Australia History: Explorations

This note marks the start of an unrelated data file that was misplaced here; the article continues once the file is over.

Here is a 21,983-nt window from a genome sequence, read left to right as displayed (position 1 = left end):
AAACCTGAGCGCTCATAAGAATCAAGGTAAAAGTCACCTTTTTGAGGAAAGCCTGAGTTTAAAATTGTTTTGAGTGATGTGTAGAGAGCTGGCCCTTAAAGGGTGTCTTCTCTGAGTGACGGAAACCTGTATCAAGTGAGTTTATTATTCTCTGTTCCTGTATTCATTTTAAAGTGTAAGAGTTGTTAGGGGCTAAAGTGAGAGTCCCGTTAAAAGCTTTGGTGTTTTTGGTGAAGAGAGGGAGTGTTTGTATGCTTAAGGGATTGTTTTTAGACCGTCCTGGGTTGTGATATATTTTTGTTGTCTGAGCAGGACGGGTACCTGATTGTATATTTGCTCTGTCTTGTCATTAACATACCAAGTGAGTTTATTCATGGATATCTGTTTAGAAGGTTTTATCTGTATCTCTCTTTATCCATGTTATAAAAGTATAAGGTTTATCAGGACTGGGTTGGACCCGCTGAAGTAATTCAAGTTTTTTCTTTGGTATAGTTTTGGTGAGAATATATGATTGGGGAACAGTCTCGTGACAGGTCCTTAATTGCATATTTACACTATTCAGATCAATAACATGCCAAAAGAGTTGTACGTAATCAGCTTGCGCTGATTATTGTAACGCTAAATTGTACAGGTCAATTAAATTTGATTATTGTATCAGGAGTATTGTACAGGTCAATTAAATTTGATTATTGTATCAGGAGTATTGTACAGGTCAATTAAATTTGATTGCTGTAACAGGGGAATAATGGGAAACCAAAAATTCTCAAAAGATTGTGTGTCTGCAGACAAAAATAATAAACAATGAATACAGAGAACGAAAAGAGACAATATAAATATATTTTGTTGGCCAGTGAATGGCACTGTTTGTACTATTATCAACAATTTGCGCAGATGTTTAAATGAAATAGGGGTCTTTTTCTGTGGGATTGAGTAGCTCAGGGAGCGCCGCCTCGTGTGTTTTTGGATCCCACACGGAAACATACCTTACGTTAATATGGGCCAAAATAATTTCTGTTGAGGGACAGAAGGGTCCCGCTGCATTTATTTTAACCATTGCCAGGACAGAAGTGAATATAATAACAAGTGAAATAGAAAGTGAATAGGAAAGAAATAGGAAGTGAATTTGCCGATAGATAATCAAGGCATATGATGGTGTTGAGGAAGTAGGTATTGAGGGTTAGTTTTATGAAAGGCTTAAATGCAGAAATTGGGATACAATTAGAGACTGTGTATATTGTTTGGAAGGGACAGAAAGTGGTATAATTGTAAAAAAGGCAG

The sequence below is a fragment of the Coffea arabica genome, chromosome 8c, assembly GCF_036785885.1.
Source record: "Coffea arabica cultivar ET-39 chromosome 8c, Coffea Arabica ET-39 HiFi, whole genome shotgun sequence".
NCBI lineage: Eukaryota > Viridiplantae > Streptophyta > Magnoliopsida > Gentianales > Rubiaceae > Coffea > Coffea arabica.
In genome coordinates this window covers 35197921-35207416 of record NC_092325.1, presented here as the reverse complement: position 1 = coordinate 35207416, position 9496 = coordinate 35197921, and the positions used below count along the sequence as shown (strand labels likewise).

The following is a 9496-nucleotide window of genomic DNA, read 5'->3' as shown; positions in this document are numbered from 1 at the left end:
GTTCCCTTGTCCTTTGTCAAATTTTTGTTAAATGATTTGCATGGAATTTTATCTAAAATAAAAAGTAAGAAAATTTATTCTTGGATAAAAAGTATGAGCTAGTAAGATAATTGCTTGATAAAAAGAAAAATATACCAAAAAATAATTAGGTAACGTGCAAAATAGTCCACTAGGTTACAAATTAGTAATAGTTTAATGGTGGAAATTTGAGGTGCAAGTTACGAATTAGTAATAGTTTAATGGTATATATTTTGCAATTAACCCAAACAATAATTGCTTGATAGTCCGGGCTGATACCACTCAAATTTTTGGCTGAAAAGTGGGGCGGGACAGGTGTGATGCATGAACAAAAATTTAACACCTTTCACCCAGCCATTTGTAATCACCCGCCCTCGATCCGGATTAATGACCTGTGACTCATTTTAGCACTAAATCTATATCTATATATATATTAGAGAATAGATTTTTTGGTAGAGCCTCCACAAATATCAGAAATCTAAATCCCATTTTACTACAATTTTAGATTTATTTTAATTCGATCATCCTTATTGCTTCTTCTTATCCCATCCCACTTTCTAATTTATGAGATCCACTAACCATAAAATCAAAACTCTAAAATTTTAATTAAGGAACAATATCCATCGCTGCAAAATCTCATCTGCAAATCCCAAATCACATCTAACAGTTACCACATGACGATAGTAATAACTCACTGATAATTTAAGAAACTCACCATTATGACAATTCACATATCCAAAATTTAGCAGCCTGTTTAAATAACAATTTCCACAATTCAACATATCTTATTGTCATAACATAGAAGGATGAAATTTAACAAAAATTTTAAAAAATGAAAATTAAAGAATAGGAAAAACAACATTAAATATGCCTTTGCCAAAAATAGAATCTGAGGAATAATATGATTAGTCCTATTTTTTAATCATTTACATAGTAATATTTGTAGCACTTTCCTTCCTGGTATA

The discovery of Australia was very late. The Pacific was in fact the last ocean to be explored; only at the beginning of the seventeenth century did navigators begin to travel its southernmost routes in search of the legendary Terra Australis which, according to the Ptolemaic tradition, would have extended all around the South Pole. These journeys were initially made mostly by Dutch navigators (Holland then had the dominion of Indonesia) in search of lands rich in raw materials. This explains why Australia, the last great territory yet to be discovered, was touched several times without anyone taking care of following its coasts more carefully to detect its conformation: they were in fact arid, poor coasts inhabited by a few savages. In 1606 the Dutch navigator W. Janszoon, who left Bantam (Java) to explore New Guinea, reached the northwestern coast of the Cape York peninsula., which he considered an extension of New Guinea: the region was not inviting and Janszoon returned without knowing that he had touched a new continent. In the same year Luís Vaez de Torres, following the southern coast of New Guinea, passed the strait that was later named after him and that separates New Guinea from Australia, a country located in Oceania listed on pharmacylib. In 1616 Dirk Hartogszoon, having taken too southern a course while sailing for the Dutch Indies, he touched the central-western coasts of Australia discovering the island that today bears his name and went up a stretch of coast to the N, attributing it to the Southern Land. In the following years, other Dutch navigators gave their name to the lands they gradually discovered: islands Houtman and Abrolhos, Cape Leeuwin, etc.; in 1626-27 Nuyts and Thijszoon went further to the E and skirted the Great Australian Bay to the archipelago now known as Nuyts. Thus the mysterious Southern Land, which was thought to extend as far as the South Pole, presented instead of the southern coastlines. To better define the surface and the coasts of New Holland (as the land generally located to the S of New Guinea had been called, a name it kept until 1849, when it assumed that of Australia), in 1642 Abel Tasman was sent: he discovered the island he called Van Diemen’s Land (present-day Tasmania), touched New Zealand and returned through the Torres Strait, showing that New Holland, all surrounded by seas, had no relationship with the imaginary Southern land. Two years later Tasman explored the shores of the Gulf of Carpentaria. In the two trips, however, he had not discovered either gold or spices and for some time these territories were forgotten. Meanwhile the Dutch power was declining and was replaced by the English one.